Courting drama in flimsy ‘Camelot’
Starz has had great success with both “Spartacus: Blood and Sand’’ and the prequel series “Spartacus: Gods of the Arena,’’ cheesy costume dramas with lots of sex, lots of sex, and lots of sex. Plus, lots of sex, in between the bloody gladiatorial battles and the homoerotic flaunting of loincloths. Sometimes a swordfight is just a swordfight, but not on “Spartacus.’’
Now the channel is turning to the Arthurian legend, another corner of history where swords are also regularly in play. But “Camelot,’’ which premieres tonight at 10, is not nearly as porny as the “Spartacus’’ shows, even while we meet young King Arthur naked by the river with a girlfriend, and even while his evil half sister Morgan makes mad, passionate — but mostly mad — love to King Lot before the end of the first hour. This series is more sober and plot-driven, with a steady focus on the politics of Arthur’s court, the emotional conflicts in Arthur’s family, and his romantic interest in Guinevere. You could even call it an earnest drama, as Arthur and his loyal knights indulge in a good lot of bromance.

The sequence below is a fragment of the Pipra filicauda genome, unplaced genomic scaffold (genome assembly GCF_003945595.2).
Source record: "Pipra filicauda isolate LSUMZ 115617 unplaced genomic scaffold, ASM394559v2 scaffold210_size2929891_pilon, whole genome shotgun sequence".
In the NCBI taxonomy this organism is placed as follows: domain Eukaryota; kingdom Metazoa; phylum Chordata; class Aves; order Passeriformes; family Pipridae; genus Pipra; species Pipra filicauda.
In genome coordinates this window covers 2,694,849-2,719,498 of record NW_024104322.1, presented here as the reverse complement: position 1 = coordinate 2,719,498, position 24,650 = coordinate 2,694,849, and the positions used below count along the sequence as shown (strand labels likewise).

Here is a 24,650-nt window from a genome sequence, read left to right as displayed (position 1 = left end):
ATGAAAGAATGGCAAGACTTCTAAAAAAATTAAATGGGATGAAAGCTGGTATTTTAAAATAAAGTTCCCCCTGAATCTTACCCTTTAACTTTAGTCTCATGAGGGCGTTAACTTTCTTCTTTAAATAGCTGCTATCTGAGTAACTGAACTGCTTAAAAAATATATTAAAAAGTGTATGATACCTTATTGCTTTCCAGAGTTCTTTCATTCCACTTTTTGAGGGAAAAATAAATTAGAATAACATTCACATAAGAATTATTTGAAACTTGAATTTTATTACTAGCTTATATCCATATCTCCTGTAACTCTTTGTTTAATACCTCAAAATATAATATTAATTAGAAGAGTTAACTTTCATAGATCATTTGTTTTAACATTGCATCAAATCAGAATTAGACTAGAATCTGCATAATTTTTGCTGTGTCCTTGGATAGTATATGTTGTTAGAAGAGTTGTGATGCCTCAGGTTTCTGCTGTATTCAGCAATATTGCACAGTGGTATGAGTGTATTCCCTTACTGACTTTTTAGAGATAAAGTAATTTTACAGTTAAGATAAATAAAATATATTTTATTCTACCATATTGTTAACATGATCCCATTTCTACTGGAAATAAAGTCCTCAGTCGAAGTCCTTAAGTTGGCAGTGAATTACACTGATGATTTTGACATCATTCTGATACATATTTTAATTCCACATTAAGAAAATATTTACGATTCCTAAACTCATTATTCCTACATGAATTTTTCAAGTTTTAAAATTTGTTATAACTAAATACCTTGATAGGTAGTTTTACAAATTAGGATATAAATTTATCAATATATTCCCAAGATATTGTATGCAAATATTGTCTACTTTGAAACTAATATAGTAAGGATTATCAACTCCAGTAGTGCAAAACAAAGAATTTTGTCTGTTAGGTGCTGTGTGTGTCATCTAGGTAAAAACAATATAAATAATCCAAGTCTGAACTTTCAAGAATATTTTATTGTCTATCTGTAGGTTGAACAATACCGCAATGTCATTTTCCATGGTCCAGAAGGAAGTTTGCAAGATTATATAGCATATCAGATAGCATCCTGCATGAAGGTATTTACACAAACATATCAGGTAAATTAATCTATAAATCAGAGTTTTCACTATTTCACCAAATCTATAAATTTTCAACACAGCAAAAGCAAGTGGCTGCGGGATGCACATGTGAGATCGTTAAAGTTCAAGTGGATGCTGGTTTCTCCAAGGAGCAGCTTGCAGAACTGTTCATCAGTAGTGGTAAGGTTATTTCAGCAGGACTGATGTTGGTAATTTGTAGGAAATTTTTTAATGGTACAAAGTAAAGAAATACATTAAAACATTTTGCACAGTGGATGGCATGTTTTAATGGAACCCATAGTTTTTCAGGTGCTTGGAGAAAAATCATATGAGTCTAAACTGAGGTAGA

Visually, too, “Camelot’’ is more restrained than “Spartacus,’’ with none of the gladiator show’s “300’’-esque camera moves. It’s a sunny production with ivy-bound castles, green mountains, and dramatic ocean cliffs. The scene in which Arthur pulls Excalibur from a mass of stone is set by a luscious waterfall that could be a backdrop for a Patagonia catalog.
This version of the oft-told tale finds Arthur and Morgan battling for the throne, after King Uther’s death. Arthur grew up with another family, unaware of his bloodline until Merlin comes to whisk him away to royal splendor. “We’re going to build a land filled with hope and honor,’’ Merlin tells his new charge. It’s all extremely familiar material, despite plot tweaks here and there, and yet the show is still somewhat charming in its emphasis on idealism and bravery. Flimsy, but charming enough.
Here’s the problem: uneven casting. Joseph Fiennes is the big name as Merlin, and he has a strong presence. Some of his efforts to be oh-so-mysterious are forced, but still, he’s a good puppet master. And as Morgan, Eva Green packs a good punch as a villain. But Jamie Campbell Bower is too much of an alt-rock type to be convincing as the formidable Arthur, and Tamsin Egerton doesn’t promise to provide much more than surface beauty as Guinevere. She and Arthur look as though they belong in a fashion ad.
Matthew Gilbert can be reached at firstname.lastname@example.org.